Tennis elbow is a lay term for tendon pain on the outer side of the elbow. Itis a bit of a misnomer because it doesn’t just affect tennis players. In fact, it should be called manual workers elbow or something along those lines as it is caused by repetitive stress into the tendon at the elbow from gripping and pulling tasks such as vine pruning, DIY or even from doing certain exercises in the gym.
Tennis elbow affects the tendons of four forearm and wrist muscles that come off the elbow. One tendon is particularly affected – the extensor carpi radialis brevis tendon. This has a very short tendon and small tendon footprint at the elbow, we also know the tendon receives a limited blood supply at this point, thus overload of the tendon at this point is common. We know that it affects up to 3% of the population and is commonly equal between males and females between 35 and 55 years old.
Tennis elbow is quite easily diagnosed from a client’s story and also with some physical tests such as pain on resisted wrist extension, third digit extension and also local tenderness to touch over the lateral elbow. We can also look at the tendon on ultrasound to see if the tendon looks abnormal. Once we have come to a diagnosis of lateral epicondylitis a.k.a. tennis elbow there are various treatment options available.
The way to manage many tendon problems is to one reduce the offending load, and to do strengthening exercises on the tendon. Firstly, you will need to cut back on whatever has caused this injury and give it a little bit of rest. If the injury has only recently happened using ice, paracetamol or ibuprofen can be useful. So can using a tennis elbow strap to off load the painful tendon. Once the acute irritation has settled down and you have cut back on the amount of loading you must start a tendon strengthening program. This is key to tendon rehabilitation. Any other intervention without loading the tendon and making it stronger will provide inferior outcomes.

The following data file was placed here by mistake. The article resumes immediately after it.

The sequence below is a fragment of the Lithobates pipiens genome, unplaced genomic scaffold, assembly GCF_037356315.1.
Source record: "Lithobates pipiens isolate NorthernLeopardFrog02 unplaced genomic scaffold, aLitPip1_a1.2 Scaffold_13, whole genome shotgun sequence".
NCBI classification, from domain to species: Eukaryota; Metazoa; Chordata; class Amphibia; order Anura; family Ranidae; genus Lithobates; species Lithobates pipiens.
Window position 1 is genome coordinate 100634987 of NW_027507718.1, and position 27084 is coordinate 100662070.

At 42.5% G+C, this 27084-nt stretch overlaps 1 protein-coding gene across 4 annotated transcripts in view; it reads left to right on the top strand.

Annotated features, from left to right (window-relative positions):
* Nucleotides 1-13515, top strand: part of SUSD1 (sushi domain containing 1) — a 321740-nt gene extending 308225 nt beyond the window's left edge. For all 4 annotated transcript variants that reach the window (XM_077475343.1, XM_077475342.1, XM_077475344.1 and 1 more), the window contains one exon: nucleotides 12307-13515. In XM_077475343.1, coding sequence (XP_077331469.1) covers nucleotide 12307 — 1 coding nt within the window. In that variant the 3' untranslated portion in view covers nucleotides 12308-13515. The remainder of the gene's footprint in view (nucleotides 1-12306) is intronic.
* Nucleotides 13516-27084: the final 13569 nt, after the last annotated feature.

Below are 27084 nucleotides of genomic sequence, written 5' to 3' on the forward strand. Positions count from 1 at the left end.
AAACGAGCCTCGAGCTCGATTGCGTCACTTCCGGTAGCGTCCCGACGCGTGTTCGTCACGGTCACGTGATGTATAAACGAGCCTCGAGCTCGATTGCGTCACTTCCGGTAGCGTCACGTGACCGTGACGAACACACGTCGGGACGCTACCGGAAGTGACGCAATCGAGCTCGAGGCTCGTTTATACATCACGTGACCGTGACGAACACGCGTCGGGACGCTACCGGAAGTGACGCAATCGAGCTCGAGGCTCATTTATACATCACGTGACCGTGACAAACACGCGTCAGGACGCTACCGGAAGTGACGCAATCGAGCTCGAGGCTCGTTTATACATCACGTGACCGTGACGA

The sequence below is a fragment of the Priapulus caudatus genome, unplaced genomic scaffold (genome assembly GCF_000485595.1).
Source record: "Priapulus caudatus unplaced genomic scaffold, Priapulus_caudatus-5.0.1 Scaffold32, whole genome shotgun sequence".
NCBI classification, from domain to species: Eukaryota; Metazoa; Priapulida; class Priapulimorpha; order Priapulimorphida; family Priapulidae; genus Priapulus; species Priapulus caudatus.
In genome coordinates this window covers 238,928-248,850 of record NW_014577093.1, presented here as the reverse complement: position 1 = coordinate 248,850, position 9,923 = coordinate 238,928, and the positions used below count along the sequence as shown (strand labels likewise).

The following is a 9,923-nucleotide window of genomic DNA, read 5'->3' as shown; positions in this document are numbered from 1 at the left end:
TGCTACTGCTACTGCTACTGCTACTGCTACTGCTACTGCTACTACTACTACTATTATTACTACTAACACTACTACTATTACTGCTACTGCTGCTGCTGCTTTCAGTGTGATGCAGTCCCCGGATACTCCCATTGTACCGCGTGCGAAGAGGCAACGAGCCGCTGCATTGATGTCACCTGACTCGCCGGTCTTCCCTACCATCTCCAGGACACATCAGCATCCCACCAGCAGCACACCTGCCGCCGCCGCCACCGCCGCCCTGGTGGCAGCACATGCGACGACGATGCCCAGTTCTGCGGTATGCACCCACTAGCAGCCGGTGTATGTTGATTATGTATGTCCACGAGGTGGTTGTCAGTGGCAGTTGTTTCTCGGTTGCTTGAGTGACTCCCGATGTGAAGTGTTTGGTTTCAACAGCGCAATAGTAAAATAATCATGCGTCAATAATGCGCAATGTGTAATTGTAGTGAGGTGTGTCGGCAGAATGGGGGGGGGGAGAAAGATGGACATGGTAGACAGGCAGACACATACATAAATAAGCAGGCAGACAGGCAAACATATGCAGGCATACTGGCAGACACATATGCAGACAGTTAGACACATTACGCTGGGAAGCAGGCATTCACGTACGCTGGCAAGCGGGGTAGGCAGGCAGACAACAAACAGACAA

Other treatment options include shockwave therapy. This has been shown to be quite useful in managing many tendon problems including tennis elbow. A course of 3 to 6 shockwave treatments delivered to the tendon will create some micro-trauma from which the tendon will start to heal. Combining shockwave therapy with strength exercises is very effective. Similarly, you could have acupuncture/dry needling into the tendon, or you could even have needle fenestration of the tendon under ultrasound guidance. These treatments also create some micro-trauma within the tendon from which it will heal overtime.
There are some injections that can be given if load management, strengthening and other modalities such as shockwave and acupuncture are not helping. We now know that steroid injections provide short-term relief of tennis elbow pain at about three months post injection, but they lead to poor outcomes at 6 and 12 months compared to doing nothing or just having physiotherapy. In fact, we now believe that steroid injections can cause long-term damage to the tendon, making the tendon weaker and may also lead to tendon rupture. We do not recommend steroid injections for tennis elbow. There is emerging evidence now that PRP injections can be a useful adjunct to physiotherapy. PRP stands for platelet rich plasma, where some blood is taken from your arm, spun in a centrifuge to extract the platelet rich plasma which is then injected back into the tendon. PRP contains a host of your own natural growth and healing factors which stimulate tendon repair. However, having the injection without doing the suitable loading program will lead to inferior outcomes.